ED: Cult wines have got their place I guess. Usually they head that way because of some kind of track record of quality, but maybe some clever marketing that goes on as well. Something like Champagne with the Ace of Spades one. I think, for the most part, that cult wines gain that status through years and years of producing high quality wines. If your wine doesn’t stack up it’s hard to get that true cult following. Maybe they get that way through really high scores. The whole ‘Parker palate’ thing is a bit dated now, because he doesn’t even really review wines any more, it’s all just specialists in their own sort of areas. It’s not like there’s this one specific palate that’s the ‘Parker palate’. But it is still just a small handful of writers and publications that have the ability to take a brand to that cult status. Once that does happen though, you generally see some pretty high prices.

WF: Why do you think some producers in New Zealand haven’t done that then? There are some producers I could think of here who could do that? Say “it’s not $80 any more, it’s now $200”

Pegasus Bay vintage pick

ED: I have full respect for them for not doing that. We’ve tried to be the same with what we do here as well, with wines that we could potentially charge a lot more for. With something like Prima Donna we want to hopefully offer really good value. And that’s across all our different price points. Maybe an example of a brand that hasn’t inflated its prices is Felton road. Yes, their wines aren’t cheap. I’ve spoken to Nigel about this before – where they thought about charging a lot more for wines like Block 5 that are really scarce – and the idea of that really turns him off. The most important thing they got right was the quality of the wines, but then the way their brand is marketed is really different from others. Nigel is a really clever guy – his brain just works differently to other people’s!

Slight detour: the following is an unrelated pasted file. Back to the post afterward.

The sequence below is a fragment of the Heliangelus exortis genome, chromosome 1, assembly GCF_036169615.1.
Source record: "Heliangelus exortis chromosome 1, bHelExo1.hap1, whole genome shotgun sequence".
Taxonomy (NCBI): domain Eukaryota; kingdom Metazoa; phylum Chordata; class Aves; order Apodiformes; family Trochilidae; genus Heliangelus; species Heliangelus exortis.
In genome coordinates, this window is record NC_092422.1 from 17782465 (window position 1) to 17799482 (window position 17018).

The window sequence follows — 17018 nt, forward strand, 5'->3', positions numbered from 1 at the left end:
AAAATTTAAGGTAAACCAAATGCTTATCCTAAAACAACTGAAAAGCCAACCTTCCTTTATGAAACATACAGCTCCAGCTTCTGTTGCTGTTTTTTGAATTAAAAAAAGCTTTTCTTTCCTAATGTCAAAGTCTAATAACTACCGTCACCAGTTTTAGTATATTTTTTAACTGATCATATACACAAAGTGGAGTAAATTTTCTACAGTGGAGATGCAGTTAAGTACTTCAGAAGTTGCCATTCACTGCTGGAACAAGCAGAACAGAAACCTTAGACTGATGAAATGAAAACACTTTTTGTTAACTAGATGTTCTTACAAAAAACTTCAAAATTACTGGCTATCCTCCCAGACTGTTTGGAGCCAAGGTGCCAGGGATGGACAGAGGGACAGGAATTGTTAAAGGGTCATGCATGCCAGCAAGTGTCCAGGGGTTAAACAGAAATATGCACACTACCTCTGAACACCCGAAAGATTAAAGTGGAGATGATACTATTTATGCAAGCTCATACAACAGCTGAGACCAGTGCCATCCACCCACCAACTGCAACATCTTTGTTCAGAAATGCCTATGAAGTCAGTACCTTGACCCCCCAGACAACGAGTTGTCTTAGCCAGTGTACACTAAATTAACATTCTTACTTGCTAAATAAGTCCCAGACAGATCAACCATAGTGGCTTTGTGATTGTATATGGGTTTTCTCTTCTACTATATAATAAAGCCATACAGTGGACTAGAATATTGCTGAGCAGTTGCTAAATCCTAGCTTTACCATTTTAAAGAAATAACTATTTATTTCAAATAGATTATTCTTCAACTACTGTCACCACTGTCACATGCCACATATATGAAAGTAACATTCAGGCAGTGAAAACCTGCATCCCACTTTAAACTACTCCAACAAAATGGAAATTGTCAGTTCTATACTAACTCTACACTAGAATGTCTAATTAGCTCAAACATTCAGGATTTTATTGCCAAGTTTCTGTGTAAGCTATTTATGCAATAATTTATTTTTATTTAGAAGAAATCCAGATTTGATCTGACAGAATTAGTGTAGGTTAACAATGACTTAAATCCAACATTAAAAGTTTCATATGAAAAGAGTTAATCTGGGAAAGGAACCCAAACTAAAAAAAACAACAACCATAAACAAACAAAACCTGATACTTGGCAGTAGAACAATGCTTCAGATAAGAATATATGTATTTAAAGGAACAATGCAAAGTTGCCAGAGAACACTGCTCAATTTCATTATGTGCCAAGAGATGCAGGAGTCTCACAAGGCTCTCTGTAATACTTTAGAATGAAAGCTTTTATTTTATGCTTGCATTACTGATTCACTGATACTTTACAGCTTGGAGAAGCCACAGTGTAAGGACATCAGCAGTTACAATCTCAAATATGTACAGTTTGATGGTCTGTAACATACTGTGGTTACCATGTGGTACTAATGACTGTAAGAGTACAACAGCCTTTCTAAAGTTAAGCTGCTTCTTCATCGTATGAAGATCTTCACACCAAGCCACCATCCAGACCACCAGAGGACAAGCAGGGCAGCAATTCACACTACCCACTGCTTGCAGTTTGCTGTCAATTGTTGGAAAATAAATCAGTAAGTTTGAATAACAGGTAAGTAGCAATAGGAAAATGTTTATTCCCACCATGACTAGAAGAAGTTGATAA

We release two aged wines every year, Pinot and Riesling – 2011 is our current ‘aged release’. We do ten years from whatever the current year is. I love aged Pinot when there’s still quite a bit of nice succulence, still some fruit hanging in there but you’re starting to get those really nice secondary, savoury notes.

The Prima Donna is a barrel selection of our oldest ungrafted vines that comes from a certain part of the vineyard. We don’t make it every year. We hold it back in bottle for longer. We do a minimum of a year in bottle for all the Pegasus bay wines, but we do two years for most of the Reserves. That part of the vineyard gives us smaller berries form the older vines.

We’ve produced our wines under screwcap since 2002. A lot of other people had moved to it before we did. We saw all the research but we wanted to do our own trials. We did seven years in our cellar of cork versus screwcap before we decided to make the move. It makes the ageing so much more consistent, with little bottle variation. We get quite a bit of vintage variation in all of our wines, and because we do a lot of small components – we don’t harvest all the grapes for one variety at once, we can do our final blend process to produce a high quality wine every year, just not necessarily the same wine, in the same volumes, every year!

I’ll show you a couple of current releases of our Estate Riesling, and then an older one, the aged release, and also an Aria. The Estate is made off-dry, it’s the Riesling style we’ve been making for longest. We hang the fruit a lot longer than most people do, so a lot of the berries are starting to shrivel at the end of the season, therefore we make quite a ripe style. We do make a dry Riesling called Bel Canto, that is picked quite late but then fermented dry.

2011 was quite a warm vintage, and I think this aged version has just a hint of marmalade in it. It’s quite a distinct regional character – that kind of orange rind character. The later we harvest the fruit, the more of that kind of character we get. And with Aria, we use whole bunches where about a third has botrytis. So not a full-blown dessert style, but heading in that direction. It’s about 80 grams per litre. And I’ll have to get you to try this dessert wine – Finale 2017. Our botrytis Semillon-Sauvignon with a bit of barrel age. Full botrytis, so it’s getting up to about 180 grams or close to that. Pretty concentrated. It’s got that slightly oxidative character that you get, and savoury, nutty thing going on, with the oak influence.

WF: I like to start a meal with something that’s got a bit of sweetness to it, and this is just perfect for it. A really nice pate or terrine and this just cuts through that richness. Not super sweet, but with that balance of acidity and sweetness. Salivating! And then you go dry white, then red, and a sweet finish. After having a bottle of bubbles standing up, as people arrive, of course!

Edward Donaldson